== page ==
Between 1982 and 1986, a study on significance of virulence of tubercle bacilli in animal model was conducted. This revealed isolation of high virulent tubercle bacilli from TB meningitis patients cerebrospinal fluid in contrast to cavitory pulmonary TB patients sputum, where majority of them excreted low virulent tubercle bacilli115. In another study carried out between 1985 and 1988, isolates of M.tb from the urine and sputum of pulmonary TB patients were found to differ in their virulence, phage type and drug sensitivity pattern in a significant number of cases116. This prompted for further investigations to understand the key events in the pathogenesis of TB leading to the development of cavitory lesions. Low virulent character of tubercle bacilli termed as ‘south Indian variant’ was interestingly found to remain unchanged during eight years of animal passage from 1984 to 1992 in albino guinea pig animal model117. Experiments on evaluation of protective effect of BCG and role of environmental mycobacterial infection was also initiated. This was followed by improvisation for assessing the virulence of tubercle bacilli in animal model by a quantitative measurement which would be reproducible in different laboratories irrespective of the investigators 118,119.

Animal experiments carried out in the institute have also been assisting other research organisations in evaluating new antigens, preparation of immunotherapeutic agents and new antigenic preparations. Currently, experiments carried out at the institute involved T-cell proliferative response to M.tb sonicate and protective efficacy of (plasmid DNA encoding recombinant protein)/vector DNA; testing of coded purified mycobacterial antigen against challenge with high virulent bacilli; behaviour of INH drug resistant tubercle bacilli, etc. During the later part of 1990s, techniques and procedures for the immunological studies involving animal experimentation have been standardised in collaboration with the scientists from Centre for Genetic Engineering, IISc, Bangalore.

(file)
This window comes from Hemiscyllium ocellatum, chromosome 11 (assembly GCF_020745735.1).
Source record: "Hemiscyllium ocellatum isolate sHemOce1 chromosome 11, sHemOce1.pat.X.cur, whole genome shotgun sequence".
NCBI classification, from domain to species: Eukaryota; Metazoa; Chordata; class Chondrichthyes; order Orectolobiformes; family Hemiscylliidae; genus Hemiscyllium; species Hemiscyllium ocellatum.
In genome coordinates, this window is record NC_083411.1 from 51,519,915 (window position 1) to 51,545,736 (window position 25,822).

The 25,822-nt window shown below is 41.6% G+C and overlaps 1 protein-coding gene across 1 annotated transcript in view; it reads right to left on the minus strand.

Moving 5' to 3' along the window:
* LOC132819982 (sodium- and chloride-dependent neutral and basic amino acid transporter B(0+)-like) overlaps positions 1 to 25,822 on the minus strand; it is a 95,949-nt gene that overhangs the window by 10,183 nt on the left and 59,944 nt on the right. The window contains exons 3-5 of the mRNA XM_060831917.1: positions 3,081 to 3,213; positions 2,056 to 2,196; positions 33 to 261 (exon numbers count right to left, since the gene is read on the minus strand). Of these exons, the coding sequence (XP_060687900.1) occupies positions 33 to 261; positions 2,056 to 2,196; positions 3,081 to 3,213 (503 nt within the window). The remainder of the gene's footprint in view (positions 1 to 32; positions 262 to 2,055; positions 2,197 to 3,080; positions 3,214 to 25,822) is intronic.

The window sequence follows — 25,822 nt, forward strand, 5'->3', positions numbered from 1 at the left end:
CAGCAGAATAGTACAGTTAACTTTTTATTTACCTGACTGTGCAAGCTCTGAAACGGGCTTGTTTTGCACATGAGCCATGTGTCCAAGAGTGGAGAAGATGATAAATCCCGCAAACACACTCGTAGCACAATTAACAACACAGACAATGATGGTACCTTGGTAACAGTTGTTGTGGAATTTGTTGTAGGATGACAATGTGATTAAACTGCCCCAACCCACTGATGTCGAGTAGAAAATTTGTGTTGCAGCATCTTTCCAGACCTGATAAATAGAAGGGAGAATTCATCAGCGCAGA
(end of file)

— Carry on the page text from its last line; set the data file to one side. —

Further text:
Animal Experimentation

In 1998, the animal house was redesignated as Animal Model Research Unit (AMRU). The necessity arose not due to change in its functions but because of worldwide movement of environment and animal protection. Another ongoing collaborative study involving animal experiments is on ‘Regulation of gyrase gene expression, invivo function of DNA gyrase and effect of gyrase expression on virulence of virulent related genes’ – a long term project on structure – function mechanism of action and regulation of DNA gyrase from mycobacteria has already been initiated at IISc, Bangalore.

The establishment of bio-safety level III facility also known as P-3 facility at AMRU, utilising the unique low dose aerosol infection system is under progress. Prof Donald W Smith of Wisconsin university on the eve of his retirement gifted the P-3 laboratory equipment to NTI. This facility will help in carrying out studies in human beings aimed at better understanding of the key events of TB pathogenesis and the effective and innovative interventions to win over the TB problem. With introduction of low dose aerosal infection system, the infection produced in animal model will reflect very closely to TB infection caused in human beings. It will also help in reducing the number of animals used for the research. Besides invitro experiments will continue as complimentary methods.